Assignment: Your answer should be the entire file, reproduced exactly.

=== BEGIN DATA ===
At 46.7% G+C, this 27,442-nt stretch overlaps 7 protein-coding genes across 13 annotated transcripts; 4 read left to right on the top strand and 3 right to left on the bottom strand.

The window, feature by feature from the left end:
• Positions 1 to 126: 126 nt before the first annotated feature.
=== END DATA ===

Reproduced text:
At 46.7% G+C, this 27,442-nt stretch overlaps 7 protein-coding genes across 13 annotated transcripts; 4 read left to right on the top strand and 3 right to left on the bottom strand.

The window, feature by feature from the left end:
• Positions 1 to 126: 126 nt before the first annotated feature.